By 1:09pm, we had finished walking the wall, guided by countless cairns placed along the trail by those who came before us, and generally made it to the top with little-to-no issues, except for some tiredness and general slow-going. At this point, done with just the first two of five main sections, and past midday, it was definitely becoming apparent that our plans may need to shift, but we were all accepting of that and prepared for the eventuality.

The Ridge, The Traverse, and the Big Oops – Saturday Part Three

At 1:35pm, Robert posted with his Delorme that we had finished “The Ridge” and begun the traverse. This mistake of mine comes from this quote:

“After reaching the top of the Great White Wall, continue climbing on the trail along the ridge.

Briefly descend to loop around the right of a peak and continue ascending on this trail until you reach the start of the traverse. Once you turn the corner you will lose sight of Death Valley and be able to spot plant growth upstream from Beveridge.”

If I had been looking at the topo maps, and not mostly the satellite maps, I would have understood the error in reading it this way. Take a look at this map:

You’ll notice that the end of the wall to the traverse is quite a long way. This is not brief… but that’s what I expected it to be. The ridge isn’t described as a three mile long ascent of thousands of feet, but by my GPS, it was. So when we looped around the peak and left what felt like the end of the ridge trail, we though we’d reached the next section. However, it just kept climbing, and climbing, and climbing. The topo version of the map makes it very clear that we were still on a ridge, but my experience with ridge trails were much more clearly along the top of the mountain lines, as we had been previously, and it didn’t feel like that then. We were still encountering many sketchy areas of washouts, loose terrain, and difficult steep-grade climbs, and it just didn’t seem to end. The actual end of the ridge was over eight hours into our Saturday hike, and took us about four hours!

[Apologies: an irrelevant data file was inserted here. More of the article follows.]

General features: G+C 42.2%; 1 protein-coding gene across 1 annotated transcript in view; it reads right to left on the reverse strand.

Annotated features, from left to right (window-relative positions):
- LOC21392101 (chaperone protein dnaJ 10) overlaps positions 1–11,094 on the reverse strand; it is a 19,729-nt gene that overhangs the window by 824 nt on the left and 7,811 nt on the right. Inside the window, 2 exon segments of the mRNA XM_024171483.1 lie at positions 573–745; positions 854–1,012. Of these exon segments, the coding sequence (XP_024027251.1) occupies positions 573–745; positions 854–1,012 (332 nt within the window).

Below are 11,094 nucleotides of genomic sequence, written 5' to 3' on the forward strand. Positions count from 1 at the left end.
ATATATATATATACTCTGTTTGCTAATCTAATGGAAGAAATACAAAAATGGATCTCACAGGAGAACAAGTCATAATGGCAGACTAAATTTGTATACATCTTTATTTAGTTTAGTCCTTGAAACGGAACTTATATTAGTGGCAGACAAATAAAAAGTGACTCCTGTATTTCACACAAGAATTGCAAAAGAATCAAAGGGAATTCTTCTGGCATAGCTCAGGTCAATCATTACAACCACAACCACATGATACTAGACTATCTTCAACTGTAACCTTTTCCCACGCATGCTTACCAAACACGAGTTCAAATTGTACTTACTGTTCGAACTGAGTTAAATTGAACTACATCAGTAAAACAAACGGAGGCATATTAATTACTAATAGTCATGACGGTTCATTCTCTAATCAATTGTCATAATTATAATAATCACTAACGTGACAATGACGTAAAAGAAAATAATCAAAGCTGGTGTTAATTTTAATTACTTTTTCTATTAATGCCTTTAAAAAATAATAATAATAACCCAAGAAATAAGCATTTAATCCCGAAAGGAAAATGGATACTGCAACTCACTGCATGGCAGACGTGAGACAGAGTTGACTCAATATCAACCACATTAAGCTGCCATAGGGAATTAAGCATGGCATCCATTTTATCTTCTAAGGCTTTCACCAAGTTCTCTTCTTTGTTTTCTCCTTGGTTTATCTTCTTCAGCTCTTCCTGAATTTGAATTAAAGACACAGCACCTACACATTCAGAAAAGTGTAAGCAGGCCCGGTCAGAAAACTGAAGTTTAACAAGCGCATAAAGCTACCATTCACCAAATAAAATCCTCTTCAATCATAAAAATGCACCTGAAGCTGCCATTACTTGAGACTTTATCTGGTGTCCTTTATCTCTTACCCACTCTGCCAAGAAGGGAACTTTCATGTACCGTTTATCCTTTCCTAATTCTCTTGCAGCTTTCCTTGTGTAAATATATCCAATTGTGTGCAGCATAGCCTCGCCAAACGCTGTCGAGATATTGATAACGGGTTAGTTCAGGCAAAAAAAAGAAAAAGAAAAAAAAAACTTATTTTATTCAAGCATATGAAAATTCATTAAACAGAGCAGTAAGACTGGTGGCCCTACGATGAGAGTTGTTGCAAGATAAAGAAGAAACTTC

Now to the big mistake. We missed some cairns. Like, five of them right next to each other, guiding us in a specific direction, and a row of rocks placed to prevent us from going the direction we did. By all distances, we should have been done with the ridge, done with the traverse, and beginning our descent, and at this point, we could now see the glorious valley that was our end destination. And we saw a cairn, possibly two. So Vincent and I began descending a VERY sketchy area of rockfall, trying to find the full trail that the two cairns were guiding us to. However, we weren’t on the path at all. The one cairn, Robert later surmised, was just an attempt by a hiker to say “I got here!” to a great outcropping that looked like the Lion King rock. We descended way farther than was safe, and finding our way back from there, after about 30-40 minutes of wrong going (look at the mile 7 marker), meant climbing up rocks and scree in order to scramble back from a very dangerous area.